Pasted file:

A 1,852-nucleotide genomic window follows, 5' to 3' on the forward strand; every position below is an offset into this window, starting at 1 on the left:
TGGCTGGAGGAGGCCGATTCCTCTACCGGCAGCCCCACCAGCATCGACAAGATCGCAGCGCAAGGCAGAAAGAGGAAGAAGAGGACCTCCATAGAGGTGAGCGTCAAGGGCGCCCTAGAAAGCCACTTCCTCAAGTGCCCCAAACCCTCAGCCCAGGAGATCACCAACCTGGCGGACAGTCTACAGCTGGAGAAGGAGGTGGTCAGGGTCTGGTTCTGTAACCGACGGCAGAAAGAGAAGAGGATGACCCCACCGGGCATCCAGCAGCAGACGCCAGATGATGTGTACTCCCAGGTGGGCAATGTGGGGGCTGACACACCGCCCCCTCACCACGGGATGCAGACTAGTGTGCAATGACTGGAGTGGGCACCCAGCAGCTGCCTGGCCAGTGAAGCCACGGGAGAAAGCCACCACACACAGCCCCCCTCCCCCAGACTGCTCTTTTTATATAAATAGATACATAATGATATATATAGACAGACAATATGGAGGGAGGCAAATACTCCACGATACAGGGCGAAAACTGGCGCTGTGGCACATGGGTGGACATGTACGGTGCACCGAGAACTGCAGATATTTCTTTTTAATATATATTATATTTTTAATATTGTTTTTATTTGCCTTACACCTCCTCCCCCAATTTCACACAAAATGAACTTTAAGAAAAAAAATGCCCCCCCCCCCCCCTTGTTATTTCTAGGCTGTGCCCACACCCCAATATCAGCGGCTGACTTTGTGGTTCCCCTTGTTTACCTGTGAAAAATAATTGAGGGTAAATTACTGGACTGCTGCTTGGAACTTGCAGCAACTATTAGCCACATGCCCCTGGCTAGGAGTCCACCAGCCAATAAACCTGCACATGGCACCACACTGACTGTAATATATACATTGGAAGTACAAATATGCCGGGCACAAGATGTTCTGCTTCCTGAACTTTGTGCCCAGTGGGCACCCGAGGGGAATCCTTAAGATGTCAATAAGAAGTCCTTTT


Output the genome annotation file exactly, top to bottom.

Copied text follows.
A 1,852-nucleotide genomic window follows, 5' to 3' on the forward strand; every position below is an offset into this window, starting at 1 on the left:
TGGCTGGAGGAGGCCGATTCCTCTACCGGCAGCCCCACCAGCATCGACAAGATCGCAGCGCAAGGCAGAAAGAGGAAGAAGAGGACCTCCATAGAGGTGAGCGTCAAGGGCGCCCTAGAAAGCCACTTCCTCAAGTGCCCCAAACCCTCAGCCCAGGAGATCACCAACCTGGCGGACAGTCTACAGCTGGAGAAGGAGGTGGTCAGGGTCTGGTTCTGTAACCGACGGCAGAAAGAGAAGAGGATGACCCCACCGGGCATCCAGCAGCAGACGCCAGATGATGTGTACTCCCAGGTGGGCAATGTGGGGGCTGACACACCGCCCCCTCACCACGGGATGCAGACTAGTGTGCAATGACTGGAGTGGGCACCCAGCAGCTGCCTGGCCAGTGAAGCCACGGGAGAAAGCCACCACACACAGCCCCCCTCCCCCAGACTGCTCTTTTTATATAAATAGATACATAATGATATATATAGACAGACAATATGGAGGGAGGCAAATACTCCACGATACAGGGCGAAAACTGGCGCTGTGGCACATGGGTGGACATGTACGGTGCACCGAGAACTGCAGATATTTCTTTTTAATATATATTATATTTTTAATATTGTTTTTATTTGCCTTACACCTCCTCCCCCAATTTCACACAAAATGAACTTTAAGAAAAAAAATGCCCCCCCCCCCCCCTTGTTATTTCTAGGCTGTGCCCACACCCCAATATCAGCGGCTGACTTTGTGGTTCCCCTTGTTTACCTGTGAAAAATAATTGAGGGTAAATTACTGGACTGCTGCTTGGAACTTGCAGCAACTATTAGCCACATGCCCCTGGCTAGGAGTCCACCAGCCAATAAACCTGCACATGGCACCACACTGACTGTAATATATACATTGGAAGTACAAATATGCCGGGCACAAGATGTTCTGCTTCCTGAACTTTGTGCCCAGTGGGCACCCGAGGGGAATCCTTAAGATGTCAATAAGAAGTCCTTTT